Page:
The overwhelming majority of higher value business to business sales are likely to involve some form of face to face meeting with a prospective client.
Unfortunately, given that most prospects are time poor and don’t start off with my natural affinity for your business, making a new business appointment with them is easier said than done unless:
- They have been referred by a client or other contact
- They have checked out your website or social media presences satisfied themselves that you should be on their shortlist
- They have done business with you before
Therefore, if the value of sale warrants a meeting, when it comes to b2b appointment setting as part of new business development, you need to find a way to encourage a face to face meeting. This will enable you to build rapport and learn more about buyer needs as part of the sales process. It may be that you can sell via web demos or webinars but higher value sales more often than not require a more personal interaction.
The problem is that your competitors are also going after the same sales meetings and you need to justify why the prospect should select you and your business and use up their precious time to find out more about you.
I’m often asked how to make more new business appointments. So, with that in mind, below are my 8 Tips for Effective b2b Appointment Setting.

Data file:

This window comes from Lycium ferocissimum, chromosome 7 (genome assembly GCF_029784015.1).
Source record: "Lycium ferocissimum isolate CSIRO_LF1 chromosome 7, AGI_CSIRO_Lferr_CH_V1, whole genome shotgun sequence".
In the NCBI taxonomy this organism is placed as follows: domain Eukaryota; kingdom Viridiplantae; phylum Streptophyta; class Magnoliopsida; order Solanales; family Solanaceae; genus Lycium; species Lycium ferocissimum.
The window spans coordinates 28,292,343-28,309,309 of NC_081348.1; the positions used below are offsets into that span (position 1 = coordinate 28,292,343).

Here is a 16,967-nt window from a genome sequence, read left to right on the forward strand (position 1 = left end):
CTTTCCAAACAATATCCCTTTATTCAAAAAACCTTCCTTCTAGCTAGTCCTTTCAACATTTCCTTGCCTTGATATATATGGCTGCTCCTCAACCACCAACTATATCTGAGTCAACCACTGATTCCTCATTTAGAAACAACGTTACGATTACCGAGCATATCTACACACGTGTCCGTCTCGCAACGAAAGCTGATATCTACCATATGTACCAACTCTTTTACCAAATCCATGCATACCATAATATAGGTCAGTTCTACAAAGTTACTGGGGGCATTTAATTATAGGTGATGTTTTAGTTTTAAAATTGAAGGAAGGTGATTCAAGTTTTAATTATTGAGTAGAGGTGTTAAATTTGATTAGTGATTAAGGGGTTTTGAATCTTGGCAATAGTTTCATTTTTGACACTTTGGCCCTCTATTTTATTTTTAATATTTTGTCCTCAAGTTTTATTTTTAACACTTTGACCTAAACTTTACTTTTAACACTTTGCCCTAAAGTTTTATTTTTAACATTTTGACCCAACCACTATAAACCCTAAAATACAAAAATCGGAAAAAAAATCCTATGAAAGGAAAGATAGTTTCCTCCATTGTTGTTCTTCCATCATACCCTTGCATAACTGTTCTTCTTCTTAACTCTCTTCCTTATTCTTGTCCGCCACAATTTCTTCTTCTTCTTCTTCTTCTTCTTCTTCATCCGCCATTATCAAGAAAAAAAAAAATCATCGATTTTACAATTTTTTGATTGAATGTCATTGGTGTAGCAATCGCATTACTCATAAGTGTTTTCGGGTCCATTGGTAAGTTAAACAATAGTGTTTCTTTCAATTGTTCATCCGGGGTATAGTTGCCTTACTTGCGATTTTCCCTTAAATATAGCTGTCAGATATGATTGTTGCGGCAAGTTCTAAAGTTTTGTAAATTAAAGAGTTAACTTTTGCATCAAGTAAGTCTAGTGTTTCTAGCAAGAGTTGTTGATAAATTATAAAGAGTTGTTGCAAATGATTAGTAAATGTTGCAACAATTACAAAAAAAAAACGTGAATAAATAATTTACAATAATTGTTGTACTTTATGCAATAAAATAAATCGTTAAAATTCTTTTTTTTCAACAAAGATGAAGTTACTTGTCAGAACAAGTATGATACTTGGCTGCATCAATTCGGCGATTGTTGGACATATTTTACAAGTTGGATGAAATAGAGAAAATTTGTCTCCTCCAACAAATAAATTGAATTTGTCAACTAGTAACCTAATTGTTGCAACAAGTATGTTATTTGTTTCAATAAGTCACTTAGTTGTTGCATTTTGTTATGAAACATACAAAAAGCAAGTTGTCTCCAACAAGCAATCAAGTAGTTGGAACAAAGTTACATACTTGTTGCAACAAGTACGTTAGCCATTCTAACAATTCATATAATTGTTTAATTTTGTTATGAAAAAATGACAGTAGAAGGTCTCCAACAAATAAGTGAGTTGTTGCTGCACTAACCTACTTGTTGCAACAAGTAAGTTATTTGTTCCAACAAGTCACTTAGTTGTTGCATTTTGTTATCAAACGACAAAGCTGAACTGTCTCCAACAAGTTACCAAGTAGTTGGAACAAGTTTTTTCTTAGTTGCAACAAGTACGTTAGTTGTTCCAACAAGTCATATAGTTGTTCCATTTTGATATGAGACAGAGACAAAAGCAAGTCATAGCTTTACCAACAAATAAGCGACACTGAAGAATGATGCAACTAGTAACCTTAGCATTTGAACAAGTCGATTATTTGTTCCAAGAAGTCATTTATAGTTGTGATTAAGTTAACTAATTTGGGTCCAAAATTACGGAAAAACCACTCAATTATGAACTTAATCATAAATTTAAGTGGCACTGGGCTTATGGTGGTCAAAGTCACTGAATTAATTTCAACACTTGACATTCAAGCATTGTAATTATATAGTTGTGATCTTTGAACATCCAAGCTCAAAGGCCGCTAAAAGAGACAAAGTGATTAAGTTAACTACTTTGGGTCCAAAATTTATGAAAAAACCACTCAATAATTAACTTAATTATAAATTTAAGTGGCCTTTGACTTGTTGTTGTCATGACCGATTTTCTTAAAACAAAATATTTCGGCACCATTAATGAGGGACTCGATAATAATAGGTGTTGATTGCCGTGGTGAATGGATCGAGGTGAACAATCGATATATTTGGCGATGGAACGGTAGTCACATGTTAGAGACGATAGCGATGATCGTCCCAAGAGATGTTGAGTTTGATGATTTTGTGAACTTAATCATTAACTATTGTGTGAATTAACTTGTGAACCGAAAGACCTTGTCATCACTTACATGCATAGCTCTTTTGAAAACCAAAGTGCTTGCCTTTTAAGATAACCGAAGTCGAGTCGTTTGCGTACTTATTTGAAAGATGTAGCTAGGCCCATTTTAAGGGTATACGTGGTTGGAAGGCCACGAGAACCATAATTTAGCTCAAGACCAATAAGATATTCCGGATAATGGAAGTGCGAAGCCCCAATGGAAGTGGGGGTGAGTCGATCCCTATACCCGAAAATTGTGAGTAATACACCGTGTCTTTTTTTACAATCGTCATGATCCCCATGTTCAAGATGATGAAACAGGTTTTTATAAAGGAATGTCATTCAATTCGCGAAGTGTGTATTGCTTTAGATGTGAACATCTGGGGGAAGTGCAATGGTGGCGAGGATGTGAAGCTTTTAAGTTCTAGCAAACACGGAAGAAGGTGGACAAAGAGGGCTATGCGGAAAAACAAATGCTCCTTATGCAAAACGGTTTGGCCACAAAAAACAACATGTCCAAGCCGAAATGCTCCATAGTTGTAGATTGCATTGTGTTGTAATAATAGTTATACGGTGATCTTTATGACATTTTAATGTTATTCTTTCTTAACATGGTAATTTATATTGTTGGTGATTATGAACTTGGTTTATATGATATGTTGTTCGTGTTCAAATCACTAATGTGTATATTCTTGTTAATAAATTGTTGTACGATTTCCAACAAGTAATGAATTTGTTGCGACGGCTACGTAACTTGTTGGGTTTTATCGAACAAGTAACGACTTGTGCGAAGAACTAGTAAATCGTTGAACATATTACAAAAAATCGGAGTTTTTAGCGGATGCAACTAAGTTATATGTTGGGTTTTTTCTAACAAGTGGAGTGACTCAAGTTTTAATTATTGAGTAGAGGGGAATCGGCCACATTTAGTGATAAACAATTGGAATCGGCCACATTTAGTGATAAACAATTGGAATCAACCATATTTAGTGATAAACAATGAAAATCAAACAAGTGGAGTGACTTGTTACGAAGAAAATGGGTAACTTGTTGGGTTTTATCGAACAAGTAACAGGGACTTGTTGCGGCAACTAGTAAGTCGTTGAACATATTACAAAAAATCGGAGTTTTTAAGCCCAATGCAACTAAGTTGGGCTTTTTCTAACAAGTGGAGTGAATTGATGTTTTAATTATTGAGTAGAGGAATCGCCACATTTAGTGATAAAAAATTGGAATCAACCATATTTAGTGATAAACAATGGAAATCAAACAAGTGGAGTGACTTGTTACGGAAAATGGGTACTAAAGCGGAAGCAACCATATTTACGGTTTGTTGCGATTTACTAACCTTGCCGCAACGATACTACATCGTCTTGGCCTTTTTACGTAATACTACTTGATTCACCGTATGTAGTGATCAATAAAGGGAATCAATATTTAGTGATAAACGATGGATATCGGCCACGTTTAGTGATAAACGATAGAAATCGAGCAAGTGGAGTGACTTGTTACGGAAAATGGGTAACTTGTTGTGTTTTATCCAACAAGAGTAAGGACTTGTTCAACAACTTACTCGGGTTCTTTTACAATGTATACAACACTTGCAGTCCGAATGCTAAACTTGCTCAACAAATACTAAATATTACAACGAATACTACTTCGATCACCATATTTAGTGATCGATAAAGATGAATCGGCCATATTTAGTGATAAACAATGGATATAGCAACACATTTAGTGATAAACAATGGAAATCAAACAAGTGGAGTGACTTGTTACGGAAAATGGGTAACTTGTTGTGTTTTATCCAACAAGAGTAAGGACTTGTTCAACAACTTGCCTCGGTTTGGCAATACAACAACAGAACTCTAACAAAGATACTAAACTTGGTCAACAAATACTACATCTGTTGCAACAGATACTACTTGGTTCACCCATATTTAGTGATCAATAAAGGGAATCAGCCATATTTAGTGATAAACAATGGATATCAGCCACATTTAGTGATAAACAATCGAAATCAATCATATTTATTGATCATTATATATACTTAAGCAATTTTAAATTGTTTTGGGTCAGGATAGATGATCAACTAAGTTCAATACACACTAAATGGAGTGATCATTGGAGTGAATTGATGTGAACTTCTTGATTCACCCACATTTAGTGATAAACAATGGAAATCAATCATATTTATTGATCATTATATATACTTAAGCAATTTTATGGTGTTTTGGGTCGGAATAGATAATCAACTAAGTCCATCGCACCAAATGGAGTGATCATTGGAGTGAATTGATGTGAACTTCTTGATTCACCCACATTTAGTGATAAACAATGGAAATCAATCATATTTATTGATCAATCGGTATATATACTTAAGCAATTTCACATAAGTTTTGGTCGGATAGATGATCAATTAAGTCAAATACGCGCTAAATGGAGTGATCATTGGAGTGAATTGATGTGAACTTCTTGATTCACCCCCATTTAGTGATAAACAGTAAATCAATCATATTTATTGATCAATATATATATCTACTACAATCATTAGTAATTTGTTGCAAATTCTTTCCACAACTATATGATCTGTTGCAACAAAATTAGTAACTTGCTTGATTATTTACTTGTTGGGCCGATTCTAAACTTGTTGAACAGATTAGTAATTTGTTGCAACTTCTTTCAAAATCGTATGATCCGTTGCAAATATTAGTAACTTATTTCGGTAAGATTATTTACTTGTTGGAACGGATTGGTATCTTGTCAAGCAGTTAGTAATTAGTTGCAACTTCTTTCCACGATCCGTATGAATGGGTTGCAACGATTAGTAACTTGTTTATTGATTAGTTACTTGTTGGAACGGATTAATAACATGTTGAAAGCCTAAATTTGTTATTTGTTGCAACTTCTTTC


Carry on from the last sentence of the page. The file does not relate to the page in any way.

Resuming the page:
1. Make an Impression
It’s unlikely a prospective client will want to meet with an organisation that has given a poor representation on the telephone. Therefore, whoever is on the phone, whether that be from an inbound call or cold calling, needs to be articulate, knowledgeable and engaging.
2. Don’t Over-Sell
Pushy sales people rarely get the sale. If you go into overdrive ramming your products and product knowledge down the throat of your prospect, you will turn them off. Remember it isn’t about you or your products. It’s about what you can do for the customer. So ease back on the product pitch and ratchet up your desire to assist them get the best solution.
3. Build Rapport
People buy people and if there’s no rapport, why would a prospect want to meet with you? The more you can encourage empathy and rapport, the more likely you will reach your goal. That means listening, matching tone, mirroring language and empathising through comments, summarising and appropriate ums and ahs at the right time.
4. Act Like a Consultant not a Salesman
Sales people, especially cold callers, are often seen as pariahs or vultures only interested in themselves. You wouldn’t want to go to see a hospital consultant that asks one or two quick questions, takes one look at you and says ‘well I think what we need to do is whip out your appendix’. You’d be much more reassured if they did a thorough physical examination and followed up by asking lots of questions to get to the heart of the problem before making the diagnosis. It’s the same when it comes to generating more meetings.
5. Don’t Pitch the Meeting too Soon